The first Future Forum session has been held on Tuesday 8th in Abu Dhabi, bringing together experts in the fields of technology, finance, diplomacy, transport, architecture and media to debate key developments in the region.
The event is organised by The National newspaper, one of the country’s major publications, to celebrate its 10th anniversary and will involve a number of discussions over the next 12 months.
The first edition was held at Abu Dhabi’s cultural district Manarat Al Saadiyat and hosted 13 keynote addresses, tackling themes such as human enhancement, the said ‘fourth industrial revolution’, drone usage, big data and blockchain.
The Emirati mission to Mars is all about the youth
Amongst the speakers was the UAE Minister of Advances Sciences, Sarah Al Amiri who spoke about the Emirates’ Mars Mission set to launch in 2020.
The Minister said she worked alongside 50 young scientists and engineers. She highlighted the importance of raising the interest of the youth towards this mission, as future generations are to harvest the project’s gains in upcoming years.
According to Al Amiri, one of the interests of the project is understanding the Martian geography and environment in order to better deal with the issues of climate change on Earth.
She also expressed her worry towards the urgency of solving these matters, adding that “collaboration in a global perspective” is essential.
“The future is about capitalising on the knowledge of humanity. It's about doing things better in a shorter amount of time," she said, adding “The future is also about global citizens with an impact within and beyond borders.”
Microscopic vision and Alzheimer-prevention brain implants: Human enhancement is on its way
Another of the topics discussed at the event was Human Enhancement. The term is used to describe the science of using technology on people in order to improve their capacities and abilities.
The panel discussed the importance of understanding the human brain in order to develop devices that could not only enhance human capabilities but also contribute to the cure of certain diseases.
“How do you know if it [forgetfulness] is normal or if you have the early onset of Alzheimer’s?” questioned Cori Lathan, CEO of AnthroTronix an engineering research and development company that focuses on ‘human-centred technology’.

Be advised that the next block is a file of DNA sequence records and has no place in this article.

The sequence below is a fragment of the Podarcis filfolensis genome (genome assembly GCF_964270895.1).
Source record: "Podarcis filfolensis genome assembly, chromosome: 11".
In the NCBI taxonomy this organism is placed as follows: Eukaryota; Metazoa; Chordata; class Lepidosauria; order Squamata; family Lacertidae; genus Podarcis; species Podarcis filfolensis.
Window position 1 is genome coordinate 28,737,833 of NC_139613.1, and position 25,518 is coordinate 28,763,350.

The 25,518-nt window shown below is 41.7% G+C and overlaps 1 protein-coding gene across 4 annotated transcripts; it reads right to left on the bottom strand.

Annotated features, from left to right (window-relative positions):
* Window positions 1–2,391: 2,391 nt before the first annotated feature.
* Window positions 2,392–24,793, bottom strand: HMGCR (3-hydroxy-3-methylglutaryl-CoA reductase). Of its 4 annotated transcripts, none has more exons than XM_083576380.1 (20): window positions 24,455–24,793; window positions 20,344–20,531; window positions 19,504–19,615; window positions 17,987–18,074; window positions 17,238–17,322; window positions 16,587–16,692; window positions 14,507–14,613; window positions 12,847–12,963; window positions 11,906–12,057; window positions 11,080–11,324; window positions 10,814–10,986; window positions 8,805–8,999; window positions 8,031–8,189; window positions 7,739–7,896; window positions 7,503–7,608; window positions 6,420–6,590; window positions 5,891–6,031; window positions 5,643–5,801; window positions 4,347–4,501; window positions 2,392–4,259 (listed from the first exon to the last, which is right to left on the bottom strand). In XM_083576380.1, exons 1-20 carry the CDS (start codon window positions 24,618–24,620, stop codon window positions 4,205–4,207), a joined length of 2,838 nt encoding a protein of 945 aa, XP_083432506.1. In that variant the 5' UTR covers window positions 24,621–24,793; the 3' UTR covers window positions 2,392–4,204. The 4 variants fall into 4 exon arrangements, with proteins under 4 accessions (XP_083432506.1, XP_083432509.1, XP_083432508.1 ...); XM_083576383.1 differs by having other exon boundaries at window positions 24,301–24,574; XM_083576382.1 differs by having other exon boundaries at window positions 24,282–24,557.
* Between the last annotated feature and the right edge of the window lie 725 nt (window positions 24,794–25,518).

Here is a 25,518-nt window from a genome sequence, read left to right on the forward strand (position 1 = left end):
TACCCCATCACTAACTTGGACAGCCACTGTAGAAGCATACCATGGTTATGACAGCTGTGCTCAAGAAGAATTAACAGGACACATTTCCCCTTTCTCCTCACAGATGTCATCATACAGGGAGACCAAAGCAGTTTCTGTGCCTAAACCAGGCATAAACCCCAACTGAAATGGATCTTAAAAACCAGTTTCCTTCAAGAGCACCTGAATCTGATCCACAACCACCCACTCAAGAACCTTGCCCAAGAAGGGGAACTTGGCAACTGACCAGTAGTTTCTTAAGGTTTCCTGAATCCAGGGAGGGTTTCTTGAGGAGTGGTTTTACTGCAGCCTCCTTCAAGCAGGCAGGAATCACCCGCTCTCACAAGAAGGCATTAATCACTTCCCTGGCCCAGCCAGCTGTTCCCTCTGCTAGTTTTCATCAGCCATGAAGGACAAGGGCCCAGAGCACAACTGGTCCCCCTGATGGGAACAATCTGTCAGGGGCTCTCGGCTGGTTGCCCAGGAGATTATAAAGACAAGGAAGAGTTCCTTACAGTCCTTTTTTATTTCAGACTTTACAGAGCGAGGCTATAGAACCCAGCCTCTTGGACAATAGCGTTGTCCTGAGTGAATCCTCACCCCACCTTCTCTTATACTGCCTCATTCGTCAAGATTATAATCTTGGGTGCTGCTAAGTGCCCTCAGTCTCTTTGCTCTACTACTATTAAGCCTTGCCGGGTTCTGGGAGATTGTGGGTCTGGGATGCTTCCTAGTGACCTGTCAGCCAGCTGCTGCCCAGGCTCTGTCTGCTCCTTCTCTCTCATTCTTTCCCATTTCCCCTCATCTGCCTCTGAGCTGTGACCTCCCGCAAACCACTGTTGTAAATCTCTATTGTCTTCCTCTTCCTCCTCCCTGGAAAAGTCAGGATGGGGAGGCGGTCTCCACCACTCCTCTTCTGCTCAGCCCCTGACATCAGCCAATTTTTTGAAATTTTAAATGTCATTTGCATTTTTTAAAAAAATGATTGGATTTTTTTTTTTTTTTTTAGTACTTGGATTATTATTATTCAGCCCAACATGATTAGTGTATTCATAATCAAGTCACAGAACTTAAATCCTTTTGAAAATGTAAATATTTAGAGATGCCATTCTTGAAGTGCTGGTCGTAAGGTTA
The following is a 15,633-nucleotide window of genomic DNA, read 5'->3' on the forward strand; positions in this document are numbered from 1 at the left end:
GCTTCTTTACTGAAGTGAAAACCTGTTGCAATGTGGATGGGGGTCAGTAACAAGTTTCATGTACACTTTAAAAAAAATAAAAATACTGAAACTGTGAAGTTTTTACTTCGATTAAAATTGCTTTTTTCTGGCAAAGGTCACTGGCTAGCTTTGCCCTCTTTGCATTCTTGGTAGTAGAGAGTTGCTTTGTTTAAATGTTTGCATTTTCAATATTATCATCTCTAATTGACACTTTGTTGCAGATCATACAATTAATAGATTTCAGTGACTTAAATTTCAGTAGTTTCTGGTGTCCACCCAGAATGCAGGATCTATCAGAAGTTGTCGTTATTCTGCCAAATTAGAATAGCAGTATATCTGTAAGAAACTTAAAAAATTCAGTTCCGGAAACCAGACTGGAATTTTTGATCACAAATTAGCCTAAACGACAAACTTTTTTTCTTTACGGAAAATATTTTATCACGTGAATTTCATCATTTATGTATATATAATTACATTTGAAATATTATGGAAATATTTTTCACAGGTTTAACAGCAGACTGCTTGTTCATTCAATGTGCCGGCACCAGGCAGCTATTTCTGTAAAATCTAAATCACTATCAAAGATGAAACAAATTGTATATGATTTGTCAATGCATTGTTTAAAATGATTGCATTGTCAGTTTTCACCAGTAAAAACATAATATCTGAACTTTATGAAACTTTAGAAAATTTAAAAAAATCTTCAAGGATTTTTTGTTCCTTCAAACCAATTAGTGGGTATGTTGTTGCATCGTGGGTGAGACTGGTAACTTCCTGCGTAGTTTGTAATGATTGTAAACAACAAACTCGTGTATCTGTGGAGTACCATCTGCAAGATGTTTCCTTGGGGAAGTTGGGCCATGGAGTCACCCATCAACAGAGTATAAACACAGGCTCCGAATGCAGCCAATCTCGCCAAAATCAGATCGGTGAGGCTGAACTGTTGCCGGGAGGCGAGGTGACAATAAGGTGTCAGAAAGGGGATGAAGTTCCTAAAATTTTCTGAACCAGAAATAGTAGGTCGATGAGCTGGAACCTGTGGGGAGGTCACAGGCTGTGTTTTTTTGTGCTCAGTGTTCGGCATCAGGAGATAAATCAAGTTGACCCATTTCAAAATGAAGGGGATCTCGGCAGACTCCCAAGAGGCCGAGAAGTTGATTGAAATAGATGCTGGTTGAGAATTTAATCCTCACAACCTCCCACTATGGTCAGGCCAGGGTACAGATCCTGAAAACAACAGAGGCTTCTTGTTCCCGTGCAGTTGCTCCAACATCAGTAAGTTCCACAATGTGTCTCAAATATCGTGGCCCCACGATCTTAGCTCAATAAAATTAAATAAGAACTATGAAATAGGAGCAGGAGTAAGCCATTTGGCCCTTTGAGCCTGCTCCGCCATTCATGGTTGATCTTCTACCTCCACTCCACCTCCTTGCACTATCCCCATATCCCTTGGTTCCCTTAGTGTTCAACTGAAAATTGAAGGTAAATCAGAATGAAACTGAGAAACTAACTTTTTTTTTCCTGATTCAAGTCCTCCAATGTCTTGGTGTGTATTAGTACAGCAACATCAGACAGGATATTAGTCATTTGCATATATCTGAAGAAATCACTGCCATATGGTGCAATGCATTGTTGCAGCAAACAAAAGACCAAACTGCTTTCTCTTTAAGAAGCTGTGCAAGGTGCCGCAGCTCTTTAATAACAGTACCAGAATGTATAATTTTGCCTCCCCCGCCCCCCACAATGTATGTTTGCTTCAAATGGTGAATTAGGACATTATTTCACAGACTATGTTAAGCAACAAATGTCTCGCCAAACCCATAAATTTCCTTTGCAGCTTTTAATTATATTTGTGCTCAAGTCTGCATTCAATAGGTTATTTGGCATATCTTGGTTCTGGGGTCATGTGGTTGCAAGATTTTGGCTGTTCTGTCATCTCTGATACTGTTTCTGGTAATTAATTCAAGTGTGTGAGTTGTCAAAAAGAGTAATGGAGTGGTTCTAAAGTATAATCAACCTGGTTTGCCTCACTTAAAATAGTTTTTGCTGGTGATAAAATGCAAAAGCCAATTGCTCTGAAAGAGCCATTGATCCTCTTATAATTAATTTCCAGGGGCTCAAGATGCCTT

“Tracking your brain health is critical over time if you want to detect when a change occurs, such as due to a concussion, depression or the onset of Alzheimer’s,” she stressed.
According to Lathan, with the brain being closely analysed, devices such as vision implants that allow for “microscopic vision” or even brain implants that can restore memory and prevent Alzheimer's may be a possibility in the future.
She also believes that the development of medical science technology will shift its focus from diagnoses to well-being and prevention, “reinventing brain health”.
While the subject raises a lot of scepticism and controversy, speaker Olivier Oullier, president of medical and technology company Emotiv defends the idea that Human Enhancement techniques can be compared to wearing glasses or drinking coffee, all of which improve people’s performance in its own ways.
“How interesting is it that society is willing to accept some forms of performance enhancements, and not others," the neuroscientist said.
Drones for humanitarian aid and smart interconnected cities
Different uses for drones were also a hot topic at the event. In the ‘Future of Skies’ panel, expert Harrison Wolf, suggest drones could deliver humanitarian aid such as life-saving medical supplies to communities which are difficult to reach.
In the ‘Future of Cities’ Gregory Curtin, CEO of Civic Resource Group International, looked into the future of cities during a ‘Fourth Industrial Revolution’. According to Curtin people and their urban surroundings will become increasingly connected through data and technology.
"People will be experiencing cities, and cities will be experiencing people," he said.
He described cities in the future to be smart, dynamic and ‘alive’. For instance, advancements in technology could allow roads to sense when repairs are needed and automatically work towards this renovation.
Experts also highlighted how the lines will be increasingly blurred between the physical and digital world as humans and technology cooperate in solving a variety of problems in society, economy, education and health.